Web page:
To cut costs, companies such as Capital One are pushing more employees, including even top managers, to work from home
Eve Gelb's life was once a blur of hour-and-a-half commutes on the 405 Freeway in Los Angeles. What memories: The NPR fatigue. The stale minivan air. The deep identification with the characters in Waiting for Godot. But that's all in the past. Gelb, a project manager at a giant HMO, SCAN Health Plan, has given up her Ethan Allen-style office, yanked down the family photos, and moved into her home office. Members of the professional class normally have to beg their managers—or at least delicately negotiate—to allow them to work remotely. But in Gelb's case, it was her boss's idea.
SCAN is one of a growing number of companies encouraging workers to toil from home. Sure, employers have been doing this for years. But as the recession bites and companies look to save money on real estate costs, what was once a cushy perk is now deemed a business necessity. And that, along with a few choice enticements—voila!, a shiny new BlackBerry (RIMM)—is how companies are selling it to employees, whose emotions range from ecstasy to befuddlement.
The health-care sector is one of the few industries that is still expanding these days, and SCAN is no exception. "We needed to find a way to grow without incurring any more fixed costs," says Chief Financial Officer Dennis Eder. To encourage more of its workforce to become post-geographic, the company has been offering free high-speed Internet access and gratis office furniture, complete with a couple of delivery guys to set it all up.
Gelb jumped at the opportunity but still found herself struggling to adjust. "I never thought to myself: What would I do with all that extra time that I wasn't sitting in my car?" So she set about building new routines. "Instead of going on my commute in the morning, I go for a walk," says Gelb, 40. That makes up for the cardio workout she used to get running up and down SCAN's four flights of stairs attending meeting after meeting. Now that she simply dials in, "I don't really move much," she concedes. On the days when she does come into the office, Gelb shares her old digs with her three direct reports, who also work flexibly. She says they see each other more now than they did when they were squirreled away in their corporate warrens.
Still, persuading managers to embrace no-collar work isn't always easy. Jack Weisbaum, CEO of accounting firm BDO Seidman, has spent endless hours over the past year managing what he calls the "yeah buts." These are the old-school execs among his crew who have an arsenal of reasons why untethering workers is a lousy idea: They'll become Facebook addicts, ignore clients, develop a bad case of alienation. Weisbaum went on the road to nearly all 37 of the firm's offices to explain how he sees flexibility as a business strategy. He told the troops that allowing people to work where and when they want is enabling BDO to prevent layoffs. The real estate savings are a big reason for that. When BDO moves into its new Los Angeles offices in June, it will be taking over a radically reduced space. "Bricks and mortar are like a noose around your neck," says Christopher Tower, BDO's leader for the Western region.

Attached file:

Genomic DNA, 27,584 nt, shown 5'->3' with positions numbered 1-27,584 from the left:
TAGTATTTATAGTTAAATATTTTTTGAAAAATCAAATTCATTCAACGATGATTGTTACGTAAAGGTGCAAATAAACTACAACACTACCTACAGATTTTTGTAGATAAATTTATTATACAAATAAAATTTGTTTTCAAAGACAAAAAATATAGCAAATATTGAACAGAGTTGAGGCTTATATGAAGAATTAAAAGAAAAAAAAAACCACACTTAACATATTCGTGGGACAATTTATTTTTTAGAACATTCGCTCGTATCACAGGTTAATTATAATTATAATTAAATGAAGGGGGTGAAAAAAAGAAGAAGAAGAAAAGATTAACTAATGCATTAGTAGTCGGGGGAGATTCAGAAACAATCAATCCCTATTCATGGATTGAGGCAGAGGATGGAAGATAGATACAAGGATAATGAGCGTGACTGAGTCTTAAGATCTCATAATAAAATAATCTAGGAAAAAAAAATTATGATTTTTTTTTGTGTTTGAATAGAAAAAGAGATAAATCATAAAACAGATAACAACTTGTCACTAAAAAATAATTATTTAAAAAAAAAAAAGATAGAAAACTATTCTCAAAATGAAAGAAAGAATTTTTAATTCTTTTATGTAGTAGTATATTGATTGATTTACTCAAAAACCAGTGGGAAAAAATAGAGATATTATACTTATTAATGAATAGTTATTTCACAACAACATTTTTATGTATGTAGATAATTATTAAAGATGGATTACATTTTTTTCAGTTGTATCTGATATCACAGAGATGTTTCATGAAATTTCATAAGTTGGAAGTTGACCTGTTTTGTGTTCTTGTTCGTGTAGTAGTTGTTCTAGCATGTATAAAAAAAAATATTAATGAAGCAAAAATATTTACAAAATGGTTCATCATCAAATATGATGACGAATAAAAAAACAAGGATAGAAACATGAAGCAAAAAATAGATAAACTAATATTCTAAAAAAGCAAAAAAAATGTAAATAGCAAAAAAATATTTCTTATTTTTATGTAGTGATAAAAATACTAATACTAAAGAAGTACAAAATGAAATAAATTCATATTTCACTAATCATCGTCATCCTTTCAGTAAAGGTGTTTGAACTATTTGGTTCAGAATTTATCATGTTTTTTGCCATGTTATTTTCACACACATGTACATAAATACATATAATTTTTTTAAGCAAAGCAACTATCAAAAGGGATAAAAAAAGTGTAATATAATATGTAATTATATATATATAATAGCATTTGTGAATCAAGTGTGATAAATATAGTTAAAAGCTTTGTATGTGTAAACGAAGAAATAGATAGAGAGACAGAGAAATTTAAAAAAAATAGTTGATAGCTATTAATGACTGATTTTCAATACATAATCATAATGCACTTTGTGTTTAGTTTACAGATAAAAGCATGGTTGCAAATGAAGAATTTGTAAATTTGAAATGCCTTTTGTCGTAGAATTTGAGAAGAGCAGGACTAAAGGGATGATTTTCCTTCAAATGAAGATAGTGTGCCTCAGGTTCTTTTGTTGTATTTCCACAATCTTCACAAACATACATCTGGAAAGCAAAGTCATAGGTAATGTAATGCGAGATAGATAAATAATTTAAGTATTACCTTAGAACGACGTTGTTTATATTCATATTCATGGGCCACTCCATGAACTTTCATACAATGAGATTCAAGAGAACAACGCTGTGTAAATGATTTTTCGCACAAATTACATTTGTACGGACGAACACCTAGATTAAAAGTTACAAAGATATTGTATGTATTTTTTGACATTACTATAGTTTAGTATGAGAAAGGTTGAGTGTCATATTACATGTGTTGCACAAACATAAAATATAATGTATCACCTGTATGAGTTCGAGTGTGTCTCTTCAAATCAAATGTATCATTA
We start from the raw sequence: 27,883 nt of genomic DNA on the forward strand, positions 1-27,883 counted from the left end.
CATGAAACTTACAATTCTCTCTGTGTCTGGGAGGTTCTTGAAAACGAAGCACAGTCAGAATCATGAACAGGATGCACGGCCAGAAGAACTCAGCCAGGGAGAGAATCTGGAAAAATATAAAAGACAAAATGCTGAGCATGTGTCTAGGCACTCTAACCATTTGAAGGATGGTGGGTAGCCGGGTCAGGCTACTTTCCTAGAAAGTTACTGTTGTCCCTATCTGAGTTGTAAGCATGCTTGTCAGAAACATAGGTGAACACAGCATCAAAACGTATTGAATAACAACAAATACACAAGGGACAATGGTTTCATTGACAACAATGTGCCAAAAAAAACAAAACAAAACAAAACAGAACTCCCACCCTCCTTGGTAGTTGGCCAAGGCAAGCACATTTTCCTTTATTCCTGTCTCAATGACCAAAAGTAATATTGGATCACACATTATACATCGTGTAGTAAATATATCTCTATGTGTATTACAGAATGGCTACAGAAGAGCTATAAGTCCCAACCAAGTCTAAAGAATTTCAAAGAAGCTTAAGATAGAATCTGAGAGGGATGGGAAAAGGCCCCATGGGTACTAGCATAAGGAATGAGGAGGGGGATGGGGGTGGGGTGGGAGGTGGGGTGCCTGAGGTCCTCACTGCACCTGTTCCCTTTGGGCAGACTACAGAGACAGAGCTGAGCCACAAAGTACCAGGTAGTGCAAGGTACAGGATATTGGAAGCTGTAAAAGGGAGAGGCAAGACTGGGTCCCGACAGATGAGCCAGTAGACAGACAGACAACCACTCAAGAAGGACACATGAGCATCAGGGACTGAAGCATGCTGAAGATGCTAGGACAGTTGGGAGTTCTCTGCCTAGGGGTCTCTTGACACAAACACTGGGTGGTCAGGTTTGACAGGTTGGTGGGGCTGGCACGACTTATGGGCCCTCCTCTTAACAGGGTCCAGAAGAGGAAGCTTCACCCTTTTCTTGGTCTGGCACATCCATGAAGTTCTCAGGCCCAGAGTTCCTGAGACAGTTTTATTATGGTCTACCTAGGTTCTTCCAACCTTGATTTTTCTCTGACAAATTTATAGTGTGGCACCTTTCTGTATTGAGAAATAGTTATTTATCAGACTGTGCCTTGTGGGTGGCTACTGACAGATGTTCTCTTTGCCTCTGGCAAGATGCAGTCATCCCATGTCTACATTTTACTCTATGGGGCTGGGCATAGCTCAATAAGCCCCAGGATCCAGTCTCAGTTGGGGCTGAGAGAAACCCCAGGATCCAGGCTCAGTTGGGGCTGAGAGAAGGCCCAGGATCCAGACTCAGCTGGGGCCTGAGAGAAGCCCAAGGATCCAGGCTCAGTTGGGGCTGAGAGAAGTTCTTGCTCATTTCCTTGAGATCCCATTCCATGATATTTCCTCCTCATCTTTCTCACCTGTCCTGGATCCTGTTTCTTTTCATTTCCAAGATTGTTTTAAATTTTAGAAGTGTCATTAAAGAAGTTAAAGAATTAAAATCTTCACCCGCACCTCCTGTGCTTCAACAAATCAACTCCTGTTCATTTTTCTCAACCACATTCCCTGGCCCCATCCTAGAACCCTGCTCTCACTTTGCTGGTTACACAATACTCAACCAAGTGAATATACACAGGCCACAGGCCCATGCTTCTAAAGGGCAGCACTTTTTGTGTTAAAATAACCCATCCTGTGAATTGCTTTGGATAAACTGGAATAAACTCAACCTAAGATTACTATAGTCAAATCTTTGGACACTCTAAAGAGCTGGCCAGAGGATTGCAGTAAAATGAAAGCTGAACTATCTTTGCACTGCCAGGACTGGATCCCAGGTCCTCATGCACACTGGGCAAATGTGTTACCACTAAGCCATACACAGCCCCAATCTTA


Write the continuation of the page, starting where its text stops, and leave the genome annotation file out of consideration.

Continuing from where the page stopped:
"Homeshoring" has enabled BDO Seidman's controller for the Western U.S., Grace Renteria, to essentially give herself a raise: the amount of money she saves by working at home, a café, a club—anywhere, in short, that doesn't require a commute. There's the $15 a day Renteria used to lay out for lunch. Then her $70 a week in gas. Add wear and tear on her Lexus LS 400. On top of that, she no longer has to lose productivity from co-worker interruptions. "I only go into the office," Renteria says, "when I don't have a lot going on."
"THIS IS DESTINY"
Capital One (COF) is one of many companies where status has long been measured in square footage. The bank's human resources chief, Matt Schuyler, has had to deal with executives made anxious by the prospect of losing their wood-paneled lairs as they begin new lives as laptop hobos. Schuyler, who is also in charge of corporate real estate, meets with them one on one, whipping out the stats showing how much a skinnier footprint benefits the bank. Then he delivers his sweetener: "The bad news is, I'm taking away your office. The good news is, here's your new laptop and your shiny new BlackBerry." Another enticement is the $1,000 managers can dole out to workers to freshen up their home offices. So far the company has cut 20% of its real estate costs. "This is destiny, and other companies will have to get there," says Schuyler. "We're at the tip of the iceberg with respect to this stuff."
None of this is to say the corporate office will disappear. But hard times will accelerate a Digital Age makeover. Adieu to cubicle farms, fixed walls, and standing-room-only conference rooms. Hello to sliding walls, moveable furniture, and lots of lounge areas. Space will be allotted by function, not title. Square footage will be based on office presence, not rank. The flexibility will cut costs and at the same time accommodate both loud talkers and hermits. The new workplace will be less about working alone and more about working together. One thing, however, will never change: The office will remain the primary spot for meetings, collaboration, and, of course, gossip.
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